The month of June witnessed a notable increase in the inflation rate. Economic analysts believe that the devaluation of the Egyptian pound significantly increased the prices of all commodities, but this was not the sole reason. Lifting the subsidy, the growing deficit of the budget, and lack of cash liquidity of foreign currency are all reasons that led to the inflation increase.
Mohamed Abou Basha, a macroeconomic analyst at EFG Hermes, said that he believes that the inflation rate is not the reason behind the stability of the Egyptian pound against the US dollar. He said that the decision to stabilise the pound against the dollar in the last tender of the Central Bank of Egypt (CBE) is due to the lack of adequate liquidity of the US dollar. The CBE should have a sufficient proportion of foreign exchange before floating the pound.
Abou Basha emphasised that the devaluation of the pound against the dollar has a great impact on the prices of basic commodities such as medicines. The pound devaluation contributed to the increase in the prices of food commodities, which is considered to be the index for measuring inflation rates. The imported food commodities ratio reached 40%, which proves how the sector is impacted on a large scale due to the devaluation of the Egyptian pound against the US dollar.
The annual inflation rate registered an increase of 13.9% during June, compared to June 2015, which was an unexpectedly huge ratio, according to Abou Basha.
The CBE should work on controlling the exchange prices that are now being controlled by the parallel market, he said, emphasising that the parties which control the exchange rate of the pound are the markets that have the greatest liquidity—the parallel markets.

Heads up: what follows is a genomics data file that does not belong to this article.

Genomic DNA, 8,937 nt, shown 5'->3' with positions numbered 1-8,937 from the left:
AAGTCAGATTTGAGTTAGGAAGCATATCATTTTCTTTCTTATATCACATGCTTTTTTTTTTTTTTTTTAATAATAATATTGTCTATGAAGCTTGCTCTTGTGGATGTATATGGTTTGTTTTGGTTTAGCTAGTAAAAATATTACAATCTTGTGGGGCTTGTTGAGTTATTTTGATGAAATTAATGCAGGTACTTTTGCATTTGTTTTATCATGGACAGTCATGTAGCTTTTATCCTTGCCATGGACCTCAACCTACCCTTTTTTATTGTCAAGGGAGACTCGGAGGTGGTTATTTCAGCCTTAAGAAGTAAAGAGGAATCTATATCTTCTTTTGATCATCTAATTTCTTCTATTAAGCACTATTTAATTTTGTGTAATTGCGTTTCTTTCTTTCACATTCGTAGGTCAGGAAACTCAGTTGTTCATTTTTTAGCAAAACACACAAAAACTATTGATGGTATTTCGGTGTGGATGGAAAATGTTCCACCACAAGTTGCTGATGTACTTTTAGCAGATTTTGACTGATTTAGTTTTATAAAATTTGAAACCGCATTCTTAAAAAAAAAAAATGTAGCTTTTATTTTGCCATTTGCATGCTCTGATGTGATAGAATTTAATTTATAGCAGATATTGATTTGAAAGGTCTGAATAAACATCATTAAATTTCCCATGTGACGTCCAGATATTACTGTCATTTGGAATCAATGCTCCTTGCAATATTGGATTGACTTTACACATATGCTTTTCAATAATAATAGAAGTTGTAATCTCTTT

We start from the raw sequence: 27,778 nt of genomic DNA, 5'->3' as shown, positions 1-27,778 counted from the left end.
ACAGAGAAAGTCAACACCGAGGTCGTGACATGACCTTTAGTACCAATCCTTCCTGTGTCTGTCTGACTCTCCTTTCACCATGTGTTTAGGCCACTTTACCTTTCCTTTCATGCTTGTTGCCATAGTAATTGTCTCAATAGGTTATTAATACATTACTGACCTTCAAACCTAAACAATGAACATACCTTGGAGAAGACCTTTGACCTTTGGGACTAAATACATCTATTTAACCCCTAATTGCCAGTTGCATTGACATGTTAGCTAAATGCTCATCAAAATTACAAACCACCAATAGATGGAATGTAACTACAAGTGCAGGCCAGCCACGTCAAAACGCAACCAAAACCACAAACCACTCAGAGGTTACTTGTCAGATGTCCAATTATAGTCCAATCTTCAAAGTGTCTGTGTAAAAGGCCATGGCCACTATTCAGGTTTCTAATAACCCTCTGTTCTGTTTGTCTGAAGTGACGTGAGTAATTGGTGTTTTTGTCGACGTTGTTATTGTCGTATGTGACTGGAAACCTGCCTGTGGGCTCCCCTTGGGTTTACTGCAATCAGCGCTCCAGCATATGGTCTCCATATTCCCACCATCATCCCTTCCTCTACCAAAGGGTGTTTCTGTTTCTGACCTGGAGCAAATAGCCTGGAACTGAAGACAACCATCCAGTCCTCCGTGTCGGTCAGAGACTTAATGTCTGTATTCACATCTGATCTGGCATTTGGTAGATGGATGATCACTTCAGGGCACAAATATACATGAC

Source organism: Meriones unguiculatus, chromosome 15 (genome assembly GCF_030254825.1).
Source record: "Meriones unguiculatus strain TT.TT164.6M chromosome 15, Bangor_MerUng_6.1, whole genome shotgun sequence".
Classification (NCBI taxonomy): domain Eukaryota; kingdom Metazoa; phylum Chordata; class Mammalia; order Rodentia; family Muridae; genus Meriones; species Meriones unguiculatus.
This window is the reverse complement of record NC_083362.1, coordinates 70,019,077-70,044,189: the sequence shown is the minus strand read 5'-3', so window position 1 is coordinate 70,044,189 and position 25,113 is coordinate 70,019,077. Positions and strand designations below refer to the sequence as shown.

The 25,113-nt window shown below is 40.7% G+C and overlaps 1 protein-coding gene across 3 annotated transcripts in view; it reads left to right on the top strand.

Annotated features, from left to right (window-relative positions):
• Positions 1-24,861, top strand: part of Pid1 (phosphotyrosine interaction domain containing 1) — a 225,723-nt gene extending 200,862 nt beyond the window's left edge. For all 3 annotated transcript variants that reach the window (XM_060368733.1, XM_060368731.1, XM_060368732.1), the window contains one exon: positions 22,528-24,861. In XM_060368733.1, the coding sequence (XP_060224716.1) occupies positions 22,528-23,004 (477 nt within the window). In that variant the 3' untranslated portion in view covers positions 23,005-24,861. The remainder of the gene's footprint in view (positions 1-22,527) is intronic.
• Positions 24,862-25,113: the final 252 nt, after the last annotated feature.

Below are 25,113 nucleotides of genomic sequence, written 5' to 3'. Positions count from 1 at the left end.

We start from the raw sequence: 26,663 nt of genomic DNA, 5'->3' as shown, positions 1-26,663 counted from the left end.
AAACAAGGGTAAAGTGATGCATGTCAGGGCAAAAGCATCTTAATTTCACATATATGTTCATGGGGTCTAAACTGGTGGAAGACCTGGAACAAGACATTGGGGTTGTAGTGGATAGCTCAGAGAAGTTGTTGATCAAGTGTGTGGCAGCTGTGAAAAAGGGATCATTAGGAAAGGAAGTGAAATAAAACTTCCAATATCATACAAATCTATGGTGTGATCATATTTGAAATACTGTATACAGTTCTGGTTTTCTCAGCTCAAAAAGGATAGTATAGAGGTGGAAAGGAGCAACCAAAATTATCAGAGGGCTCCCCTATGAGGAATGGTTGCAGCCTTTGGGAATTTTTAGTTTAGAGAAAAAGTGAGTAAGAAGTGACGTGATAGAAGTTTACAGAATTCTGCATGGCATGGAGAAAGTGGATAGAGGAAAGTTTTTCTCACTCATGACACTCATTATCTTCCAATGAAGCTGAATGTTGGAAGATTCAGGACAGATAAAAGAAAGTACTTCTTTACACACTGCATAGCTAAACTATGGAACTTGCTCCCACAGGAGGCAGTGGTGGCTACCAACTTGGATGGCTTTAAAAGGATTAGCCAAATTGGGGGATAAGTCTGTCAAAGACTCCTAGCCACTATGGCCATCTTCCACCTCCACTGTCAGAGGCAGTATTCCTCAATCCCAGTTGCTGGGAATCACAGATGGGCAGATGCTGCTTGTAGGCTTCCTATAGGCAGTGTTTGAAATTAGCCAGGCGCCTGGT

Omar El-Shenety, CEO of Multiples Group, said that the depreciation of the pound against the US dollar is not the only reason behind the increase in prices. He pointed out that inflation in Egypt does not fully result from external factors, but rather that internal policies have increased the inflation rate dramatically.
The main internal factors that increased the inflation rate include subsidy reduction policies taken by the successive governments in the past years, he said. In addition to this, structural budget deficit—which drives the government to resort to printing money repeatedly—creates inflation by increasing the frequency of the pound in the market.
El-Shenety added that the third internal reason is the procedures taken by the CBE to put restrictions on imports to reduce their size. This led to a decline in the supply of a large segment of imported products in conjunction with the fixed demand. As a result, the prices of cars, drugs, and many raw materials increased.
Devaluating the pound against the US dollar is a traditional solution that no longer solves the problem. The CBE used to cut the pound by 10-15% in an attempt to control the exchange prices that contribute to inflation, according to El-Shenety.
He said that the government has carried out economic reforms such as lifting the subsidy and borrowing roughly $6bn to $8bn from the International Monetary Fund (IMF) to provide foreign currency liquidity that could help decrease inflation and resolve the US dollar problem.